# context-free shuffle for two-letter alphabets

The operation of shuffle takes two words and merges their symbols, keeping the symbols of each of the strings in the right order. It can be recursively defined by $$x \parallel \varepsilon = \varepsilon \parallel x = x$$ and $$ax \parallel by = a (x \parallel by) \cup b (ax \parallel y)$$. Here $$a,b\in \Sigma$$ and $$x,y\in \Sigma^*$$. For languages $$K\parallel L = \bigcup_{x\in K, y\in L} x\parallel y$$.

It is known that the context-free languages are not closed under shuffle. An interesting question is raised in a recent arxiv overview paper Decision Problems on Copying and Shuffling 2302.06248 by Halava etal. Do we need more than two symbols for a counter example for shuffling two context-free languages?

Problem 6. Give an example of two context-free languages $$L_1, L_2 \subseteq \{ a, b \}^*$$ such that $$L_1 \parallel L_2$$ is not context-free.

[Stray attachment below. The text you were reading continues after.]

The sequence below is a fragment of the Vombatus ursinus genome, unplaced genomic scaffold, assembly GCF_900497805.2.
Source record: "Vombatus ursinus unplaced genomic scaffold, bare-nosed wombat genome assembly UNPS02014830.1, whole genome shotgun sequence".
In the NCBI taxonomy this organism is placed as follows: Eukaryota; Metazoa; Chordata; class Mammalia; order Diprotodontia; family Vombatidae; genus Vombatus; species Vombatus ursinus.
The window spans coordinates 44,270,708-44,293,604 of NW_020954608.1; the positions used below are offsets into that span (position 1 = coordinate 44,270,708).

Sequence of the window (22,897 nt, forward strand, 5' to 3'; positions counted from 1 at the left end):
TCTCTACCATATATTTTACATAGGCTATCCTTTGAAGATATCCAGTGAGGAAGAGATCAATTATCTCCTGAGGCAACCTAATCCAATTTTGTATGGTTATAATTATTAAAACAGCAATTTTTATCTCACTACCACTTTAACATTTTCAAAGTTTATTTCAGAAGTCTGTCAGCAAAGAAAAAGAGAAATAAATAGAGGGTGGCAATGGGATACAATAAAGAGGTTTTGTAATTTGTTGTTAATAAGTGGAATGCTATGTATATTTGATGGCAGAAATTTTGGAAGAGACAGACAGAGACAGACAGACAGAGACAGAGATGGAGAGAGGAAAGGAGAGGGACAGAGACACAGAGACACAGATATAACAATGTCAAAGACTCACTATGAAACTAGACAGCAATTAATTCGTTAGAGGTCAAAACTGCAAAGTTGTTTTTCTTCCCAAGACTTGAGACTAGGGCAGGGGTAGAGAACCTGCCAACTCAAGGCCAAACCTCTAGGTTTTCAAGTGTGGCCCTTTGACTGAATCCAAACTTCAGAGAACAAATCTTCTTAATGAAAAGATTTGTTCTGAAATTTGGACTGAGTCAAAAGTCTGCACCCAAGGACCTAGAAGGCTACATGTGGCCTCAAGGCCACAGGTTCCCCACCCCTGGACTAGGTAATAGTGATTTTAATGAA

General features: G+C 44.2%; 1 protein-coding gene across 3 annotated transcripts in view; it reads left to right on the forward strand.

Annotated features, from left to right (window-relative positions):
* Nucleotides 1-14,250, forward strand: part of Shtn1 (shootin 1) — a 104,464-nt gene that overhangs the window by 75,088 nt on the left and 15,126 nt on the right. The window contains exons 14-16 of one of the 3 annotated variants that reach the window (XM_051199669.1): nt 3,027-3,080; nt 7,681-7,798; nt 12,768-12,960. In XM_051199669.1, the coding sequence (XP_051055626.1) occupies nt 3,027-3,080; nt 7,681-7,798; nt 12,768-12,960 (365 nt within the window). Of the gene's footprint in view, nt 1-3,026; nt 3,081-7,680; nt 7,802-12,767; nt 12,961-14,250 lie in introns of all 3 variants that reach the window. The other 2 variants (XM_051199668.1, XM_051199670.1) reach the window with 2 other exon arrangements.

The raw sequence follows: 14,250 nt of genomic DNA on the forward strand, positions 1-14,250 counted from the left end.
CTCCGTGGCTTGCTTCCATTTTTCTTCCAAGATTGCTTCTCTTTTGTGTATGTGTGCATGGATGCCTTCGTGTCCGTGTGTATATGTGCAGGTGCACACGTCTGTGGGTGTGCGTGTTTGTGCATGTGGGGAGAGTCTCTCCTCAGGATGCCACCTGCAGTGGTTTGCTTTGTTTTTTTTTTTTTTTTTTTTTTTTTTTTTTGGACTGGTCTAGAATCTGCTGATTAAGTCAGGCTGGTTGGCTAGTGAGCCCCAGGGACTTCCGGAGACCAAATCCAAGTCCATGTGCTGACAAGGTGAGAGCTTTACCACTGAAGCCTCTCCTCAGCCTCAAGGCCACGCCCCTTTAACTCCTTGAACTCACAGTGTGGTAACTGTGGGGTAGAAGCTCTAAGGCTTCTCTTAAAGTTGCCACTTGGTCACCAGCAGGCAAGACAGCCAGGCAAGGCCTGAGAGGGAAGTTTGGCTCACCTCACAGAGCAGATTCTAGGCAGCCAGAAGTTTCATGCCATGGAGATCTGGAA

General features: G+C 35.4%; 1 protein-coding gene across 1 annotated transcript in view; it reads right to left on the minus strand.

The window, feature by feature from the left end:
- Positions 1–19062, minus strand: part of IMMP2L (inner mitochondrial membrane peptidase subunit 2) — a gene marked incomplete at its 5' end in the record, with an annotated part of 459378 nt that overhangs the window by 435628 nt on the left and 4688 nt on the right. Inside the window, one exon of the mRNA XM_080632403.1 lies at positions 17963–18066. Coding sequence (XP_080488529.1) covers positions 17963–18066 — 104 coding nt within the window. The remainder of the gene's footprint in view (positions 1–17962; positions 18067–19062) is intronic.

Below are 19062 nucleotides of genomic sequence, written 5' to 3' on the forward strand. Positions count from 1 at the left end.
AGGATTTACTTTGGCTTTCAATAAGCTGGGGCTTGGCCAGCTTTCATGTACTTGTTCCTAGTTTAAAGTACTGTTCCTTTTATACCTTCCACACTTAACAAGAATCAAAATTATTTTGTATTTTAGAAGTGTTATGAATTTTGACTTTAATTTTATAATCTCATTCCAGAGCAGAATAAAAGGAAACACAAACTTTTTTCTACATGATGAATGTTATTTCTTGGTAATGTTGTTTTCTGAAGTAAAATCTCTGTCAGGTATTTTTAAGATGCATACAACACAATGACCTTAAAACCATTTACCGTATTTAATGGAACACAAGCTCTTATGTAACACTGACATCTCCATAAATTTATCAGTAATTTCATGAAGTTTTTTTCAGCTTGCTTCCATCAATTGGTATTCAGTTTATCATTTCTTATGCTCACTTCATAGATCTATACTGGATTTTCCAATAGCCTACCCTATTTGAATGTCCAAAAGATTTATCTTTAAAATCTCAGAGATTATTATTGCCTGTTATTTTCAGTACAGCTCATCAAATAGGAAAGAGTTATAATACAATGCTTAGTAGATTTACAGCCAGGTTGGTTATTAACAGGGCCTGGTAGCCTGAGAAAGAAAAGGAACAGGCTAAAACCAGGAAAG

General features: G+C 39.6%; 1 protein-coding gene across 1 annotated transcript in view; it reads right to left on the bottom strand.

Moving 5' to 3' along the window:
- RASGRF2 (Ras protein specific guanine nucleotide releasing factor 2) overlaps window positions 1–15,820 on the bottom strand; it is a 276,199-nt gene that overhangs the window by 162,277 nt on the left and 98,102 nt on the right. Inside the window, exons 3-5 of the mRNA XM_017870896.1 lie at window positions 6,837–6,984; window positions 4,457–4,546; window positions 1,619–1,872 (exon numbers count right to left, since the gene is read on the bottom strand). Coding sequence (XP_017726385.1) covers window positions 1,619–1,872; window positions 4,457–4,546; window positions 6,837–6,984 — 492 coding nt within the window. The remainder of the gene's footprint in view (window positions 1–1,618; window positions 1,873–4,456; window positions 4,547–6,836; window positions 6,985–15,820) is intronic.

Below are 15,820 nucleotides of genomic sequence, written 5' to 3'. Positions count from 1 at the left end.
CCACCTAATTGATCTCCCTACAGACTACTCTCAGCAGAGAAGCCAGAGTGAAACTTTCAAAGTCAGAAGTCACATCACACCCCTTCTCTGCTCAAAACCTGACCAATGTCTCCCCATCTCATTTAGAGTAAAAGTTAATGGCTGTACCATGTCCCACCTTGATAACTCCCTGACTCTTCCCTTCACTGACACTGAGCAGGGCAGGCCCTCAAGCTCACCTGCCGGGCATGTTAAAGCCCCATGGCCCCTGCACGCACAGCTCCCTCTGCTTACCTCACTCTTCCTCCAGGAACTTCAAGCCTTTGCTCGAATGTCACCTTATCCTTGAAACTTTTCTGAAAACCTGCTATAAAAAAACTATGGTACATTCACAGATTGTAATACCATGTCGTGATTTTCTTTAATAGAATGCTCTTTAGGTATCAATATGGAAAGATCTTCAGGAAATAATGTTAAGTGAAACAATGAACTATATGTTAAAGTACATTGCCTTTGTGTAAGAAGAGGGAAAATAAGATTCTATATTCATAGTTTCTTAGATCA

• The current version of the paper quoted and linked above mentions the example from the accepted answer. Example 3, page 14. Commented Nov 25, 2023 at 0:15

Two letters should be sufficient as the following example shows: let $$L_1=\{a^nba^n\mid n\geq1\}$$ and $$L_2=\{b^nab^n\mid n\geq1\}$$. Then we have $$(L_1\|L_2)\cap a^*b^*a^*b^*=\{a^mb^{n+1}a^{m+1}b^n\mid m,n\geq1\}\,.$$ This equation holds, since we can only map the letters of a word from $$L_1\subseteq a^*ba^*$$ to the first three blocks of $$a^*b^*a^*b^*$$ and, similarly, the letters of a word from $$L_2\subseteq b^*ab^*$$ to the last three blocks.
The right-hand side of this equation is not context-free. Since the intersection of a context-free language with a regular language always is context-free, the language $$L_1\|L_2$$ cannot be context-free.